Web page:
Postdoctoral Position in 3D Genome Architecture and DNA Replication Timing
The Rivera-Mulia Lab is seeking a post-doctoral researcher to work in the area of genome architecture and DNA replication timing. The research project is focussed in the identification of regulatory elements of 3D genome architecture and the temporal order of DNA replication, as well as to determine how 3D genome organization is remodeled during development and evolution. This project is fully funded by a recently awarded NIH grant (R35GM137950) but candidates are encouraged to apply for eligible fellowships. The successful candidate will identify regulatory elements and track their activation during development using highly synchronous human embryonic stem cells differentiation systems. Distinct genomic methods will be exploited to map DNA replication timing, 3D genome organization and gene expression (Repli-seq, Hi-C, Hi-ChIP, RNA-seq) and genome editing technologies (CRISPR/Cas9) will be used for removal/insertion of cis-regulatory element candidates. A Ph.D. in biochemistry, molecular and cellular biology, developmental or related areas is required. Candidates with strong expertise in genomics and stem cell biology will be considered. Preference will be given to candidates with skills in chromosome conformation capture methods (Hi-C) and/or genome editing technologies. Bioinformatic skills are an asset but not required as data analysis can be managed collaboratively. Salary will be commensurate with NIH guidelines (NOT-OD-20-070).
Research in the Rivera-Mulia Lab (https://sites.google.com/umn.edu/rivera-mulialab) focuses on understanding how DNA replication timing and the spatial genome organization are regulated during development and how nuclear architecture alterations disrupt gene function in disease. To address these questions, we exploit genome-wide characterization of nuclear architecture, replication timing and gene expression to construct integrative models of nuclear function.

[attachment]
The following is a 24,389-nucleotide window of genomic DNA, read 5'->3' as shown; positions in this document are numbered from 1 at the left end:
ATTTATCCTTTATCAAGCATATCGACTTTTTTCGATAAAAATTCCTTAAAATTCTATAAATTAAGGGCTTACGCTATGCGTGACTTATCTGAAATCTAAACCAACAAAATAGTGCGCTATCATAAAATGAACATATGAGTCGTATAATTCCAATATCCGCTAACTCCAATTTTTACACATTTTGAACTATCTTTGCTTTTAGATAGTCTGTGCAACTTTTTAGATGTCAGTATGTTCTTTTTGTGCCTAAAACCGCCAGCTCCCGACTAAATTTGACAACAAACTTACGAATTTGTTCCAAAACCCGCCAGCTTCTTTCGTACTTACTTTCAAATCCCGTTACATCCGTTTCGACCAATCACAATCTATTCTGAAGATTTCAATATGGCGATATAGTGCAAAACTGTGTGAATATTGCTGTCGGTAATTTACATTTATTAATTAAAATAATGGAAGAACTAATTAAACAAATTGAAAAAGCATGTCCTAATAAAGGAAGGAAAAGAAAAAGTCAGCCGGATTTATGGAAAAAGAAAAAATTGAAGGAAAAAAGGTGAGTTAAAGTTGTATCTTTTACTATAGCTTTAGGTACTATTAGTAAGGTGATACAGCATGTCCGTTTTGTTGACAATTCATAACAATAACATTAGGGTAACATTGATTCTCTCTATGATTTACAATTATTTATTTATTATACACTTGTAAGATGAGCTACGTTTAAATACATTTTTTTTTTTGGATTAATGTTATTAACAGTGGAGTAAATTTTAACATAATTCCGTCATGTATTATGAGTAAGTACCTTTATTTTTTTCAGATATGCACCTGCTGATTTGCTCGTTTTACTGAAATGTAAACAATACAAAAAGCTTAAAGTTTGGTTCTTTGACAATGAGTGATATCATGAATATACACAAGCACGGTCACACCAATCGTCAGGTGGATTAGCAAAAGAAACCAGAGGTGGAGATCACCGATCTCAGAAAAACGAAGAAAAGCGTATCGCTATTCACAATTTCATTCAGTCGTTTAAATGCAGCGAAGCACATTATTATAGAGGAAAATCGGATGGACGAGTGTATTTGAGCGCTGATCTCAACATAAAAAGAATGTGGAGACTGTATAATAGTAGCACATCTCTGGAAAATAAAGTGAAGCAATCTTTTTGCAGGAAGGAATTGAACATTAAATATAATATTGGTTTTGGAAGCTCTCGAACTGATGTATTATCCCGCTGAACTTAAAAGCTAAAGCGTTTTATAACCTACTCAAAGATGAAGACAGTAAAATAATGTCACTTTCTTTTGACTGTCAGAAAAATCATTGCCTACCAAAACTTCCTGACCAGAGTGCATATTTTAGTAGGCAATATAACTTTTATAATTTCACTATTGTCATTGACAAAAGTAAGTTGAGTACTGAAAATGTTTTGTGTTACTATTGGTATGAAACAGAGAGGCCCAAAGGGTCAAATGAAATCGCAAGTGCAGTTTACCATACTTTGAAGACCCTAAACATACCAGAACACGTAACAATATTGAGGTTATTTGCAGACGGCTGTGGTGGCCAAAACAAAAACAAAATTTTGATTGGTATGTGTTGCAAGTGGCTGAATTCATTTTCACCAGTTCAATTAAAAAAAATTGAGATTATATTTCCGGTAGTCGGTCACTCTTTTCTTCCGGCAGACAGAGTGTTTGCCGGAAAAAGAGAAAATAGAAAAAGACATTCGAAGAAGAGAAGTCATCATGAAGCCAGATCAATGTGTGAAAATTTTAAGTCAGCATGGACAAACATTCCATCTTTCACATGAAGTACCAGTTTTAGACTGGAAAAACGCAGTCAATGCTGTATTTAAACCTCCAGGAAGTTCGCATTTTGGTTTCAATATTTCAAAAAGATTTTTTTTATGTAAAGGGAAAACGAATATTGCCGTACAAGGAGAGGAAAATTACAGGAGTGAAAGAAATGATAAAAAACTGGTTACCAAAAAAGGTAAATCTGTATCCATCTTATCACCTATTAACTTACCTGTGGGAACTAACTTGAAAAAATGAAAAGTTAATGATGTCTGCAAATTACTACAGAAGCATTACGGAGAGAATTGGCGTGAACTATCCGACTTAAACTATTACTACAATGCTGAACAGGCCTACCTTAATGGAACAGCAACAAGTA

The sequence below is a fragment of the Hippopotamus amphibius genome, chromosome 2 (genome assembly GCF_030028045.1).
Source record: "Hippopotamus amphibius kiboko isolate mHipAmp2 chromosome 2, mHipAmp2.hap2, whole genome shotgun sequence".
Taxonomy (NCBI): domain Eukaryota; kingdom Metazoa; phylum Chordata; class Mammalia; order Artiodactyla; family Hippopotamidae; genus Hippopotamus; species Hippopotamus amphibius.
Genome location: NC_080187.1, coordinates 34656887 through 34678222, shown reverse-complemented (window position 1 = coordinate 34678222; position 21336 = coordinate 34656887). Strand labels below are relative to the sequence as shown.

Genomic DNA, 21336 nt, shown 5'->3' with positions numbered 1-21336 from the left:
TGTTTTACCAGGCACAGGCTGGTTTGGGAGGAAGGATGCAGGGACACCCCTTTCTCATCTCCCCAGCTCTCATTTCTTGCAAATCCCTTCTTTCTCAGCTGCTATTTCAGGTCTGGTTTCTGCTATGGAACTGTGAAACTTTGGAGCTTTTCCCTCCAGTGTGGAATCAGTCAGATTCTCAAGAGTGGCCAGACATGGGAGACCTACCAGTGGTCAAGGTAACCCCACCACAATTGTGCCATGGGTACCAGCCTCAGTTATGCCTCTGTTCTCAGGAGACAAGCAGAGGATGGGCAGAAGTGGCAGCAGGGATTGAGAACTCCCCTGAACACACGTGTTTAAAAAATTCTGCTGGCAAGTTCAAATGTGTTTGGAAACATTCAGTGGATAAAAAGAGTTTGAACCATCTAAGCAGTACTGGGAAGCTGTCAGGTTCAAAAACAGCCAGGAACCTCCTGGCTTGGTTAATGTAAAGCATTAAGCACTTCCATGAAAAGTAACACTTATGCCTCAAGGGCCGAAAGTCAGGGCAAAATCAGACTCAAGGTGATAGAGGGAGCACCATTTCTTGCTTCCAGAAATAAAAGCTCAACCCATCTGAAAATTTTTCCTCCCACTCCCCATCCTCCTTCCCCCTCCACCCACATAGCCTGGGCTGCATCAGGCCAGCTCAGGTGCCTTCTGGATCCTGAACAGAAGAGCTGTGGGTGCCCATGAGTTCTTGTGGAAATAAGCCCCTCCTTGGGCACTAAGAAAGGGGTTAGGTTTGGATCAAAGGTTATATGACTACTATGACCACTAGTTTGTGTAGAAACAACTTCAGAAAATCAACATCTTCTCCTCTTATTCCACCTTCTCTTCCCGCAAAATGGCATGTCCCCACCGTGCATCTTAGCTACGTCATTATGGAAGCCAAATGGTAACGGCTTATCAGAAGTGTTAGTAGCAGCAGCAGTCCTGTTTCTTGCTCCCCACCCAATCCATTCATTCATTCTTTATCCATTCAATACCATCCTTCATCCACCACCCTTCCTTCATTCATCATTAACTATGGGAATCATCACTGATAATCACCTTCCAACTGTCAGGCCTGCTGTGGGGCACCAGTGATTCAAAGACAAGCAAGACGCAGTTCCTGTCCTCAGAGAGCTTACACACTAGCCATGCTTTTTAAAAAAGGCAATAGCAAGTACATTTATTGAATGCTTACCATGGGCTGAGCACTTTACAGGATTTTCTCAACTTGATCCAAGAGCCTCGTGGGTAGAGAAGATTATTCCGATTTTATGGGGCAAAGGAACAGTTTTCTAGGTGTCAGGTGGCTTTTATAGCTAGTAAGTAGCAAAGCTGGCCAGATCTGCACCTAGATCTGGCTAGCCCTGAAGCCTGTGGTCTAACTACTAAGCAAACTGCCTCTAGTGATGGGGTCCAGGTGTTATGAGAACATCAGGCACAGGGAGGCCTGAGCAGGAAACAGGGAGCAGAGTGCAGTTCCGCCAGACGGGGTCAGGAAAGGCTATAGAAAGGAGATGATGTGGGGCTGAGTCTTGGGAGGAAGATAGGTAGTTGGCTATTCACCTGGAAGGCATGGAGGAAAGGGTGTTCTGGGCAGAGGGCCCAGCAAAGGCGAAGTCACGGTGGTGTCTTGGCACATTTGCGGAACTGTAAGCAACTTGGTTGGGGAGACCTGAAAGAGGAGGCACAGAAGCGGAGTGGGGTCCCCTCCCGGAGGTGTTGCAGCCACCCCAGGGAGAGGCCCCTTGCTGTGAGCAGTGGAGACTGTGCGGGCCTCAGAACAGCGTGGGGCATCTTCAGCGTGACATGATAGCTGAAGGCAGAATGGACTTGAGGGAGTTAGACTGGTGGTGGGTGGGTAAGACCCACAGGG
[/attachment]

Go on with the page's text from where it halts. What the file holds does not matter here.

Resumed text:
The department of Biochemistry, Molecular Biology and Biophysics (https://med.umn.edu/bmbb) has 53 faculty members with highly diverse research programs and provides opportunities for postdoctoral career development that include training grants to support the transition to independent investigator status.
The intellectual environment at University of Minnesota Medical School is highly motivating, it includes more than 3,000 faculty members and is ranked among the top 30 institutions in NIH-sponsored research. The University houses the first stem cell research institute in United States (Stem Cell Institute), a NIC-designated center for cancer research (Masonic Cancer Center) and the Developmental Biology Center (DBC). The University also has excellent core facilities including the Genome Engineering Shared Resource with CRISPR/Cas9-mediated genome editing services, the Genomics Center (UMGC) with state-of-the-art genomic technologies for Next-generation Sequencing (NGS), the Minnesota Supercomputing Institute (MSI) with resources for high performance computing, the Flow Cytometry Resource and the Imaging Center.
University of Minnesota Twin Cities campus is also located around the scenic Mississippi River, within walking distance to Minneapolis downtown that offers many entertainment and culture opportunities.
The University is committed to promote a diversity of views, experiences, and ideas in the pursuit of research, scholarship, and creative excellence. Hence, candidates from underrepresented backgrounds are encouraged to apply.
Prospective candidates should send Dr. Rivera-Mulia (email@example.com) a cover letter describing your interest in nuclear organization research, career interests and your suitability for the position, their CV with a complete list of your publications and a letter of recommendation from your most recent advisor.
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